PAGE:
What are Hives?
Hives are welt-like skin rashes that can be as small as a pea and as large and flat as a pancake. Hives can be a true allergic reaction to foods, medications (antibiotics, anti-inflamatories), insect stings, cosmetics, pet dander or dust mites. They can itch or burn, and be a mild annoyance or cause life-threating symptoms if they develop in the throat. Urticaria (hives) is common, affecting 10% to 20% of people at some point in their lives. Half of those affected continue to have symptoms for more than 6 months after the initial outbreak.
What Causes Hives?
Hives develop in response to histamine, when blood plasma leaks out of small blood vessels in the skin. Histamine is a chemical released from specialized cells along the skin’s blood vessels that triggers an inflammatory response.
An outbreak of hives can usually be easily treated with antihistamines (Claritin, Allegra, Zyrtec), but the challenge is to find out why they are occurring, so you don’t keep getting them.
How we test for Hives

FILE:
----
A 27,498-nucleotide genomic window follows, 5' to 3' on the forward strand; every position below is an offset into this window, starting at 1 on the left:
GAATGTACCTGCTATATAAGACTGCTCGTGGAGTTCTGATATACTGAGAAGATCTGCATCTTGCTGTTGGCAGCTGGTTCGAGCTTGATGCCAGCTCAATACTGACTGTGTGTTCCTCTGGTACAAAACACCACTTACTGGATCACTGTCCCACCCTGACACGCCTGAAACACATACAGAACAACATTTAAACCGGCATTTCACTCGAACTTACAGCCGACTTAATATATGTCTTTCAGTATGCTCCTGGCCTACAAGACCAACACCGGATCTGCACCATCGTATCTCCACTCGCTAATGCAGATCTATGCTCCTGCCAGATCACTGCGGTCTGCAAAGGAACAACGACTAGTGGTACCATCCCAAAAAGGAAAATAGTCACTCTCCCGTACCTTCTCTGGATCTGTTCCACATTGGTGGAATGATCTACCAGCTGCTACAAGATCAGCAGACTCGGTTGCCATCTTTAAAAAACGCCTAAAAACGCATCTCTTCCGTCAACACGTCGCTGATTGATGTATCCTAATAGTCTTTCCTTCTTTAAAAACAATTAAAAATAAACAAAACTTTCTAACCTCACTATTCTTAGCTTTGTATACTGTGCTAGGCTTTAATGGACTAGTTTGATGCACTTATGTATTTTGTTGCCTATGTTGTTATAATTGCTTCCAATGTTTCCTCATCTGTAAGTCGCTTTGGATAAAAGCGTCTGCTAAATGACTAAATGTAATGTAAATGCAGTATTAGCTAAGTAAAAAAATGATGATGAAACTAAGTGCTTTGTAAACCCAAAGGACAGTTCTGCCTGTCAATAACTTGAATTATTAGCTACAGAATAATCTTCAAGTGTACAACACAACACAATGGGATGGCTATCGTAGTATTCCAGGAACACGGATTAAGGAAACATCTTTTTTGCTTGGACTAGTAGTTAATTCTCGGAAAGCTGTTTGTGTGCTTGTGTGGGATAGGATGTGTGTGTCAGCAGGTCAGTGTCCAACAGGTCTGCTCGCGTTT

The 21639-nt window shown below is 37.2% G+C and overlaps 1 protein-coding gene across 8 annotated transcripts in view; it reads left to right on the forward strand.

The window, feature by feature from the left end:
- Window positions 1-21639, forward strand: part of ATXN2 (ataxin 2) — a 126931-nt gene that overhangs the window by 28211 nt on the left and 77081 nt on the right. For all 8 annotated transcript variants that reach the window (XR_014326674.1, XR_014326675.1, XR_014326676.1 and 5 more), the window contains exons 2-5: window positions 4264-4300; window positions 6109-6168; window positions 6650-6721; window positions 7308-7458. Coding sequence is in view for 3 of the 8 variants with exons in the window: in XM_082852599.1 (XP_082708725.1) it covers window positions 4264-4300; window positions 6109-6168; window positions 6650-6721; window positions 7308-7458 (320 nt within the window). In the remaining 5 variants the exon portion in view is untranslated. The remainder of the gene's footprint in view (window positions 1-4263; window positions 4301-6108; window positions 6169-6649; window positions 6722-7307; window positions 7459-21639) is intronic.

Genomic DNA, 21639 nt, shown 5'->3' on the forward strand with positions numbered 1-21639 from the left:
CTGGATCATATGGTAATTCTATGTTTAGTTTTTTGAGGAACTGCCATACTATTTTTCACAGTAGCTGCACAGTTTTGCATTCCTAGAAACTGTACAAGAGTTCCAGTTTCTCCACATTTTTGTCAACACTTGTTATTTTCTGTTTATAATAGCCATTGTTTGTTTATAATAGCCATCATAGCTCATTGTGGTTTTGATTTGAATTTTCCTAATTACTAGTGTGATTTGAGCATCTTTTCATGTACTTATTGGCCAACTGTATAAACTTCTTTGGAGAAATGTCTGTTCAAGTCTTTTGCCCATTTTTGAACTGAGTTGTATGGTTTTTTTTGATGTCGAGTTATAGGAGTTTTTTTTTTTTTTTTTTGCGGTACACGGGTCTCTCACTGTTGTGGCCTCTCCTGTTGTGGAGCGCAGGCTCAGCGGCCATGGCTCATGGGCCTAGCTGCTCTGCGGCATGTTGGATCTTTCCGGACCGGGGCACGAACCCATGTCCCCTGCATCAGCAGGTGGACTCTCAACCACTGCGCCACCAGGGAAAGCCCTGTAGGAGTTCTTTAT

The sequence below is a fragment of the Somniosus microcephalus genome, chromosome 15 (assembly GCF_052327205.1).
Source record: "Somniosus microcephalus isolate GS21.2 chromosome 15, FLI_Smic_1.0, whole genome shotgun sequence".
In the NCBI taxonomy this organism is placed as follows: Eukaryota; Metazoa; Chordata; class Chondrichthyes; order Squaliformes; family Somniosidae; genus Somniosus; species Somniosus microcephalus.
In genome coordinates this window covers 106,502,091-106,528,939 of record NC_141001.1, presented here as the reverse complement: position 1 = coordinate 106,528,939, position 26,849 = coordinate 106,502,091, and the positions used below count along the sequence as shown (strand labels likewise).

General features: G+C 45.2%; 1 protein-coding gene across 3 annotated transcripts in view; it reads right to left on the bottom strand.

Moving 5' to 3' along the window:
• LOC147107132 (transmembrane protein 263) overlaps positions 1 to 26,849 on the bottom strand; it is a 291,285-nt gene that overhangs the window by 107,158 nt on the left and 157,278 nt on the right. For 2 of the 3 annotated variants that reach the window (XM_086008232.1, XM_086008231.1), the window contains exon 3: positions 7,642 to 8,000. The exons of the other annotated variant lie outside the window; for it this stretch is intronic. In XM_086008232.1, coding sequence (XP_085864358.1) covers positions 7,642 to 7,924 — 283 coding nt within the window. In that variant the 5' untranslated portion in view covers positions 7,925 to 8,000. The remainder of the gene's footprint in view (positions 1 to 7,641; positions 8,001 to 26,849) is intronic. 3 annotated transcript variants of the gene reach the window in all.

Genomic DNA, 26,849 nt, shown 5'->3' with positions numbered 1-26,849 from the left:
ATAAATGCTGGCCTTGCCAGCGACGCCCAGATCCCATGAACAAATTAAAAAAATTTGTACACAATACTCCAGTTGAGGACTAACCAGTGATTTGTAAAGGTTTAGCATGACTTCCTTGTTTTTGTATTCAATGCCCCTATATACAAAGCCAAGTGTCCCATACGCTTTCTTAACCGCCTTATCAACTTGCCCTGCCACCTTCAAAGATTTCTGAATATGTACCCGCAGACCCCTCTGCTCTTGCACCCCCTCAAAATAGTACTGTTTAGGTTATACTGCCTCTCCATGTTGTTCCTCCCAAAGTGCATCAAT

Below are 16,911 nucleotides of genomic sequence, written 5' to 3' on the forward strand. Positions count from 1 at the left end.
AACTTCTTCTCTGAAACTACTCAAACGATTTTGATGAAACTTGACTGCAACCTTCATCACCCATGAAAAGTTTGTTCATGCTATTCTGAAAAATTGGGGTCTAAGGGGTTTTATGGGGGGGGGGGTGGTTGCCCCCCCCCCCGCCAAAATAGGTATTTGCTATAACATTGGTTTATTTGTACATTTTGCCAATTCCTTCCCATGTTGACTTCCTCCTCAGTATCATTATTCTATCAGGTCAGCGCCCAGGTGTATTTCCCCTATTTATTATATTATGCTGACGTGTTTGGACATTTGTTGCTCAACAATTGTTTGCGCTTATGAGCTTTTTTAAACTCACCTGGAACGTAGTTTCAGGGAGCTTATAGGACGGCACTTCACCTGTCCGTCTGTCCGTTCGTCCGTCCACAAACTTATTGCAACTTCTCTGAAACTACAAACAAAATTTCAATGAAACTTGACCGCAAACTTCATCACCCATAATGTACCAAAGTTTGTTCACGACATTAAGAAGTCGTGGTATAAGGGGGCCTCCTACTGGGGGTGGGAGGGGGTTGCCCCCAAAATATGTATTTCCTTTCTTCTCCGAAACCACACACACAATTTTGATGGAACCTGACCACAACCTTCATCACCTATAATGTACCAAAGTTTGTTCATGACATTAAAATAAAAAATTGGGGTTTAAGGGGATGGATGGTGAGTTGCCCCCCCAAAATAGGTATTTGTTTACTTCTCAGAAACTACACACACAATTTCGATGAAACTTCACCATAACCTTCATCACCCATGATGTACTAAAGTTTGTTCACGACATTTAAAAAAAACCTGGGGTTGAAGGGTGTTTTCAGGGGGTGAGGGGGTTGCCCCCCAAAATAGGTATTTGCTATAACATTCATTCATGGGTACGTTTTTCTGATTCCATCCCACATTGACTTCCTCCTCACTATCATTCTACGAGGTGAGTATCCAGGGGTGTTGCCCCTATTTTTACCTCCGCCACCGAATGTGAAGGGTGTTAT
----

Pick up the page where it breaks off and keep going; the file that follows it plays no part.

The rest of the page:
- First, I take a detailed history to try to link your hives to recent exposures, most commonly foods and medications. But hives can be caused by cold weather, the sun (solar urticaria), vibrational devices, exercise, excessive sweating (cholinergic), contact with objects, and exposure to cats, dogs, mold, or dust mites. Hives can be also due to an autoimmune process related to the thyroid.
- Next, I’ll do allergy blood testing with ImmunoCAP or the newer test called the ISAC test, which analyzes the different protein components in the allergens. If I suspect a contact allergy I’d do a patch test. I might also do a general blood count test, liver function test, and thyroid antibodies.
- The best way to eliminate hives is to avoid the possible trigger. The medical treatment includes using second generation antihistamines (Claritin, Allegra, Zyrtec), which are generally not sedating. There are times in more difficult cases where an H2 blocker is added (Zantac) to help control histamine release from the skin. Note, typically cortisone creams are not effective for hives because the rashes are not localized. Occasionally, oral cortisone is needed to control a severe outbreak.
For more information or to get tested, contact us.